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Not getting away

shawneesasshawneesas Registered User Posts: 4 New Member
I spent the first thirteen years of my life across the street from a pretty good university. Then I moved to a place half an hour away, and hated it. My goal was just to get out. I was going to use college as my excuse to
'accidentally lose contact" with a lot of people and get out of family obligations and guilt. Basically, I wanted to get away.

Now, deposits are due in just a few days. I've been wait listed at my first choice, and accepted into a school across the country as well as the one I grew up next to. I want to go to the one across the country, but I'm not sure about affording it. The other school has given me a scholarship that will pay for most of the tuition, as well as offering me a brand new macbook.

I'm trying to accept the fact that I'll probably not be going to the out of state school. I will be getting out of the town I live in now, but I'm not exactly leaving the area or going anywhere new. The school is really good, especially for what I want to go into, so I almost feel guilty about not wanting to attend. Does anyone have any advice for dealing with this? Or should I just accept mountains of debt to go OOS?

Replies to: Not getting away

  • 3kidsMultipleSports3kidsMultipleSports Registered User Posts: 147 Junior Member
    College anyplace is a fresh start. Save your money and use it to relocate and start over when you graduate! If you can move out of town, get involved and make new friends on campus it is like a new community. College keeps you busy. You may not be able to make it home for all the family events, but when you want to, you can.
  • coolguy40coolguy40 Registered User Posts: 1,856 Senior Member
    There's no rational reason to go into large amounts of debt for a bachelors degree. All it does is kill your earning potential, which is the whole point of going to college in the first place. You would be better off going to community college to be an electrician or a plumber. The only time where a mountain of debt is worth it would be medical. Most law school graduates have a difficult time paying their student loans.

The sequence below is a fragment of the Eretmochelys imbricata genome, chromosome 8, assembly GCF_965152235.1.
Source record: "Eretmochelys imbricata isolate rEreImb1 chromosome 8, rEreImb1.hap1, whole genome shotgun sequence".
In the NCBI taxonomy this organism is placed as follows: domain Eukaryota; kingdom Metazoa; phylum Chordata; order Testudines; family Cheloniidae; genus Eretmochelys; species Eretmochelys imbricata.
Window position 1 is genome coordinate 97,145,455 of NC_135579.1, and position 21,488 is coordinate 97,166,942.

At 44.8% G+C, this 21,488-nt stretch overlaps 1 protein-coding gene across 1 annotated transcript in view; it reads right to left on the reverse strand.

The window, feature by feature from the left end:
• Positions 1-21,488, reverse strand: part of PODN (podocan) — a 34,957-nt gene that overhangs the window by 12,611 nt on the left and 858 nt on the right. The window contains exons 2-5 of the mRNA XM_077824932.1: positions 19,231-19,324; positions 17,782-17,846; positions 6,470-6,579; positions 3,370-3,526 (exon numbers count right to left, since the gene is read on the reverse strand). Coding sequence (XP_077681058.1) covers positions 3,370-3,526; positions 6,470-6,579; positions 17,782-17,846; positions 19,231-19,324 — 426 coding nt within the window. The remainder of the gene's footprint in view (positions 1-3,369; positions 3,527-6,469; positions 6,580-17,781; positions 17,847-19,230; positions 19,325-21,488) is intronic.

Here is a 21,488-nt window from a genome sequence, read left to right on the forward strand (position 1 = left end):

I would assume take the scholarship and be happy. Your adult self and future spouse will thank you later.
  • intparentintparent Registered User Posts: 36,020 Senior Member
    You can move after undergrad if you still want to. I moved about 700 miles away from my hometown and the nearby university I attended when I graduated.
  • OhWhatsHerNameOhWhatsHerName Registered User Posts: 816 Member
    Use the money you’re saving to relocate for graduate school or whatever your post-bac life is.
  • bopperbopper Forum Champion CWRU Posts: 12,400 Forum Champion
    In 10 years you can look back and:

    1) You went to the local school with the scholarships. You lived on campus and made friends there and stopped seeing the old friends. You are happy that you have little to no loans. You got a job in a different part of the country.

    2) You went to the farther away school. You have 80,000 in loans and you are wondering if ti was worth it. You have a job in a different part of the country but can't go on vacation or save money for a down payment for a house because of the debt.

    It is hard when you are a teenager because you are the oldest you have ever been...you dont' have the experience to look back and realize that less debt is preferable and you have the rest of your life to move elsewhere.
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